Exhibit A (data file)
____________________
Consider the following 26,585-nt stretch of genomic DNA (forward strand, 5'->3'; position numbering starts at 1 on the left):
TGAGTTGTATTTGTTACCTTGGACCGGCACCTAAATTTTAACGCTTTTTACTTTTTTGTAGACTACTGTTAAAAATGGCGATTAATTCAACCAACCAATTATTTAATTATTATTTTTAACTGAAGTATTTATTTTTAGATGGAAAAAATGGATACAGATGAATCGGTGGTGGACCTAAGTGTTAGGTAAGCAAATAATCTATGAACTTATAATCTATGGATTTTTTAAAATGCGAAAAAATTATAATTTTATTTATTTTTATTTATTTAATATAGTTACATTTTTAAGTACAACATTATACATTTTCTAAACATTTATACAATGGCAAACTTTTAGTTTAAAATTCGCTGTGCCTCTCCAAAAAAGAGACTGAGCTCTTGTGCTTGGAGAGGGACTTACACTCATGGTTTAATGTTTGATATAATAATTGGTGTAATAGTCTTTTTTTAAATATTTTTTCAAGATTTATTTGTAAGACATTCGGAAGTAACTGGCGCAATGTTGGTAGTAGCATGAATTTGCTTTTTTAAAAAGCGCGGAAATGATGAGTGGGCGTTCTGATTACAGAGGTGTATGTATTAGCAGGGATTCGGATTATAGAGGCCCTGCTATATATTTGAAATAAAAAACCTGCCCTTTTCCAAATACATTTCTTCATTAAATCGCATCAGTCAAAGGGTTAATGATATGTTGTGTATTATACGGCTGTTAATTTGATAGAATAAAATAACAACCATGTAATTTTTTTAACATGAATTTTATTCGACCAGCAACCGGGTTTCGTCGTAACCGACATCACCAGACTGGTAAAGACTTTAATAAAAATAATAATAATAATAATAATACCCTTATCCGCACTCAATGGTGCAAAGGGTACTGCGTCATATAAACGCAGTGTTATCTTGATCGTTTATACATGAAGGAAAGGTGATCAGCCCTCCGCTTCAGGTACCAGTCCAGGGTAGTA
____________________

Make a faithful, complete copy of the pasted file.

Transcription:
Consider the following 26,585-nt stretch of genomic DNA (forward strand, 5'->3'; position numbering starts at 1 on the left):
TGAGTTGTATTTGTTACCTTGGACCGGCACCTAAATTTTAACGCTTTTTACTTTTTTGTAGACTACTGTTAAAAATGGCGATTAATTCAACCAACCAATTATTTAATTATTATTTTTAACTGAAGTATTTATTTTTAGATGGAAAAAATGGATACAGATGAATCGGTGGTGGACCTAAGTGTTAGGTAAGCAAATAATCTATGAACTTATAATCTATGGATTTTTTAAAATGCGAAAAAATTATAATTTTATTTATTTTTATTTATTTAATATAGTTACATTTTTAAGTACAACATTATACATTTTCTAAACATTTATACAATGGCAAACTTTTAGTTTAAAATTCGCTGTGCCTCTCCAAAAAAGAGACTGAGCTCTTGTGCTTGGAGAGGGACTTACACTCATGGTTTAATGTTTGATATAATAATTGGTGTAATAGTCTTTTTTTAAATATTTTTTCAAGATTTATTTGTAAGACATTCGGAAGTAACTGGCGCAATGTTGGTAGTAGCATGAATTTGCTTTTTTAAAAAGCGCGGAAATGATGAGTGGGCGTTCTGATTACAGAGGTGTATGTATTAGCAGGGATTCGGATTATAGAGGCCCTGCTATATATTTGAAATAAAAAACCTGCCCTTTTCCAAATACATTTCTTCATTAAATCGCATCAGTCAAAGGGTTAATGATATGTTGTGTATTATACGGCTGTTAATTTGATAGAATAAAATAACAACCATGTAATTTTTTTAACATGAATTTTATTCGACCAGCAACCGGGTTTCGTCGTAACCGACATCACCAGACTGGTAAAGACTTTAATAAAAATAATAATAATAATAATAATACCCTTATCCGCACTCAATGGTGCAAAGGGTACTGCGTCATATAAACGCAGTGTTATCTTGATCGTTTATACATGAAGGAAAGGTGATCAGCCCTCCGCTTCAGGTACCAGTCCAGGGTAGTA